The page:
Singapore-based BandLab Technologies – owned by Meng Ru Kuok, the son of palm-oil billionaire Kuok Khoon Hong – is an odd mix of contemporary and seemingly old school businesses.
On the one hand, there is the BandLab app that allows musicians to collaborate and share their creations, unrestrained by geography. On the other, there are its recent acquisitions – music publications Uncut and NME (New Musical Express), which started all the way back in 1952. They were purchased for a reported £8.5 million (approximately $11.2 million) in May 2019, at a 9x EBITDA from TI Media, according to media industry-focused site Flashes & Flames. BandLab Technologies declined to confirm these figures when asked by DealStreetAsia.
BandLab Technologies turned its attention to NME shortly after giving up on its ambitions of owning Rolling Stone. Meng Ru Kuok first acquired a 49 per cent stake in 2016 for a reported $40 million. Bandlab Technologies was eager to acquire a controlling stake, but it was sold by Rolling Stone owner Wenner Media to US-based conglomerate Penske Media Corporation (PMC) for upwards of $100 million in late 2017. After briefly considering launching a Rolling Stone International product, Bandlab Technologies relinquished its 49 per cent stake in that publication to PMC in January last year.
Many parts of the playbook that Meng Ru Kuok had outlined for Rolling Stone International – including an Asia-specific focus and editorial – are now part of the launch plan for NME in the region.
The company, at present, does not charge for its online media content or for the use of the BandLab app. It won’t be touching the money earned by artists on its recently launched BandLab albums, platform either. Instead, the business model at Bandlab Technologies is at present heavily weighted towards its retail business. The music chain Swee Lee was Meng Ru Kuok’s first acquisition in 2012. Another source of revenue is advertising on its media properties.
But Bandlab Technologies claims to be working to a larger vision – one where its disparate music-linked brands and services will power a unified ecosystem.
DealStreetAsia caught up with Meng Ru Kuok to find the connections that drive the diverse hardware, software and media interests of BandLab Technologies.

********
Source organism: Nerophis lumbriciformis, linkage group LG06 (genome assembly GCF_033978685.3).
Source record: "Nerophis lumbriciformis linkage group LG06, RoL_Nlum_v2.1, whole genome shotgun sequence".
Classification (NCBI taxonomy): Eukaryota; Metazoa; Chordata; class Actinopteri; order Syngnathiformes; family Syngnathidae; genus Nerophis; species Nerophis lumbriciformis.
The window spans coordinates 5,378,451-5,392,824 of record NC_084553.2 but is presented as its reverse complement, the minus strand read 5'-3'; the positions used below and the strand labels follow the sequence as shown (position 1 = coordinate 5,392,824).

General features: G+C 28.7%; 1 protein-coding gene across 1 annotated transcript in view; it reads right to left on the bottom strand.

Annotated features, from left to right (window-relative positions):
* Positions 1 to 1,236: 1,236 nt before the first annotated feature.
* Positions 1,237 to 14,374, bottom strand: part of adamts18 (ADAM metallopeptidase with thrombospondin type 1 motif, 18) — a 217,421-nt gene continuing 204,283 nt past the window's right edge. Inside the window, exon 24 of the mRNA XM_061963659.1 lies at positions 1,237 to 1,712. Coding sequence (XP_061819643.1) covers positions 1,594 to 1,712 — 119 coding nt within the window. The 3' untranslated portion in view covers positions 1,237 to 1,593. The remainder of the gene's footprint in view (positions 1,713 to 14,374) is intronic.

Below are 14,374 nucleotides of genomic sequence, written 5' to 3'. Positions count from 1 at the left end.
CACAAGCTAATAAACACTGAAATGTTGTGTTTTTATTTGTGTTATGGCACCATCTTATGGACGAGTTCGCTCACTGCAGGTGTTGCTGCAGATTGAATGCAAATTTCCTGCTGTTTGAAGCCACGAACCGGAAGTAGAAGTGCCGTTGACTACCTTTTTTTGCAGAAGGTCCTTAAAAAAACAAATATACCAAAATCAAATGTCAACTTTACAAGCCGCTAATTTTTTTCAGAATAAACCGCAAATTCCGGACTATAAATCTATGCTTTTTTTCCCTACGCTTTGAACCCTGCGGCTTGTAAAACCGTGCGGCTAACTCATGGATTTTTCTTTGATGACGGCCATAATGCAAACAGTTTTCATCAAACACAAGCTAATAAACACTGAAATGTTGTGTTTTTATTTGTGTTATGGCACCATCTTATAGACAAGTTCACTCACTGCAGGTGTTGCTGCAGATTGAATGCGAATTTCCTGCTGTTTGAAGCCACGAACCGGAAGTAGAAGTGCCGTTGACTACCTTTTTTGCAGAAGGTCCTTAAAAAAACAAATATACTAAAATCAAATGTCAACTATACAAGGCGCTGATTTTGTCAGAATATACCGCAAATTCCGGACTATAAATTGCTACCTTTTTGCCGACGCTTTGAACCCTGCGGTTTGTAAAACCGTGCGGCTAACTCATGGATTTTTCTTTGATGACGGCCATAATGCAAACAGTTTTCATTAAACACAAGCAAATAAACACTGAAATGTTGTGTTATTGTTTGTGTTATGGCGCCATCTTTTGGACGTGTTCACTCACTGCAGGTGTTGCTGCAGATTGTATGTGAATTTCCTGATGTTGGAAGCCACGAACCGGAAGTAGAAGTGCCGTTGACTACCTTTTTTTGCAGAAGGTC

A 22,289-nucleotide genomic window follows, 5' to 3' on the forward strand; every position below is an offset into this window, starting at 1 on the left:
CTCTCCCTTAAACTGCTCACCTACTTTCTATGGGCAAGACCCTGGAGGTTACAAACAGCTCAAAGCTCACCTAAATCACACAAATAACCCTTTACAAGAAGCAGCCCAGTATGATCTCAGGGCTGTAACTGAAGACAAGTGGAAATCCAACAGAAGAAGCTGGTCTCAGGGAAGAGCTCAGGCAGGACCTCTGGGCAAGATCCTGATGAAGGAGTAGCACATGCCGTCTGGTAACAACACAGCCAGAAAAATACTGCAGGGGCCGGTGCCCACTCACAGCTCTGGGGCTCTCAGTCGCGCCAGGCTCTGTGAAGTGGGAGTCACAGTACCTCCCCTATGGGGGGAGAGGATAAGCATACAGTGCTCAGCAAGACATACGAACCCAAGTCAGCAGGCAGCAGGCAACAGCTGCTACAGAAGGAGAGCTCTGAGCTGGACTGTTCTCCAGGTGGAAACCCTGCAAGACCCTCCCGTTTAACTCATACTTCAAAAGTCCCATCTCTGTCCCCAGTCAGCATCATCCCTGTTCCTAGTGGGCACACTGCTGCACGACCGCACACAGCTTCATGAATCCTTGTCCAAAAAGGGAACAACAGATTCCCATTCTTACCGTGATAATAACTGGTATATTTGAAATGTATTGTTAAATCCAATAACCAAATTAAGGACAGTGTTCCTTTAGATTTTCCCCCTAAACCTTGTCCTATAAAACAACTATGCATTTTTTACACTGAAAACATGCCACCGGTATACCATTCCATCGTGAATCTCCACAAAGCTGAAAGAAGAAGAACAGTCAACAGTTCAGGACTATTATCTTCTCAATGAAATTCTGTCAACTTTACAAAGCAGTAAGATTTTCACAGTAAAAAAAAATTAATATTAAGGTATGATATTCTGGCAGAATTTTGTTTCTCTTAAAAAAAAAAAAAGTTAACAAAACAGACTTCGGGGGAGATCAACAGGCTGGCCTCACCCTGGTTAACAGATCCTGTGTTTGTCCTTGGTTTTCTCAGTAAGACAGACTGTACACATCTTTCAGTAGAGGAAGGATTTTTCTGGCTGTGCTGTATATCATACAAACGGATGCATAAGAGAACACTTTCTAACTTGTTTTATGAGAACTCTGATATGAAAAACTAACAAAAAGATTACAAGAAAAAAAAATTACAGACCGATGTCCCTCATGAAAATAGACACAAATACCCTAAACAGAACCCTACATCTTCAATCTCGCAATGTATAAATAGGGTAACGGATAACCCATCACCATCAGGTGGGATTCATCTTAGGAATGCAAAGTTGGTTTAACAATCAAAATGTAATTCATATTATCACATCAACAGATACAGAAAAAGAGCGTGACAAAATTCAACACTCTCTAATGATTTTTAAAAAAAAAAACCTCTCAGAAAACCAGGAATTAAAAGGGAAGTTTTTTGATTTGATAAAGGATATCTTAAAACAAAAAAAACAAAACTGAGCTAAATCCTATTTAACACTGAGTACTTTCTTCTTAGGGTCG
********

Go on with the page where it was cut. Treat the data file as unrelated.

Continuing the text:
Excerpts from the interview:
BandLab Technologies has acquired music mastheads like NME and Uncut, besides owning other music publications like Guitar and Music Tech. What has been the strategy driving these acquisitions?
Our responsibility to our brands is to make them the very best that they can be, within their sector. But with regards to future plans, it’s about them being extendable and able to stand the test of time. And so, they have to be complementary rather than competitive, and really work for the ecosystem within BandLab Technologies.
What sort of a business model will keep these titles going?
A lot of people speak about moving from an ad-supported to a fan-supported model. While that’s a new business model for media, it’s something we are very used to in our other businesses. In Swee Lee, for instance, if you want a guitar, you have to buy it: there are no advertisers sponsoring them or giving them away free of charge.
However, we still believe in the ability for premium brands to tell stories. And for advertisers and key partners to see that voice as a powerful medium. We fully intend the site to remain free, but due to the attachment formed by the audience, we can approach advertisers who are looking for special partnerships. And bring our content to engage their brands and consumers in a different way.
For example, for The Guitar Magazine, we will be running Guitar.com Live in October; a virtual trade show for consumers. Think of it as CES for the guitar industry. This is very much an advertiser supported event, but part of the new mediums that our brands will have to participate in to create new opportunities in 2020.
What’s your largest source of revenue?
We see ourselves as a music company. Our largest source of revenue today, without question, is still physical commerce. Products that we sell, manufacture, develop and distribute – retail, followed by advertising which is a close second.
What are some of your goals with the launch of NME Asia?
Our responsibility when it comes to a great title like NME is to take its journalism, credibility, story and authority and expand it overseas.
There is an incredible music scene in Asia – 60 per cent of the world’s youth live here. There are great startups and companies coming out of Asia, looking to tell the stories of its pop culture and content. But on the other side, it is also very important for incumbents in the space – established brands like NME – to give it attention. They have a responsibility to cover it and not just be here via traditional media licensing.
You launched the print edition of NME in Australia through what has been the worst year for print in that country, with a number of titles shutting down. How has that worked out for BandLab Technologies?
We obviously considered whether it was something we wanted to do. But we went ahead because we felt it was right. Especially in terms of our model. Our magazine in Australia is very much fan supported. We were not dependent on newsstands but sell a limited short-run on a monthly basis direct to consumer, from the website.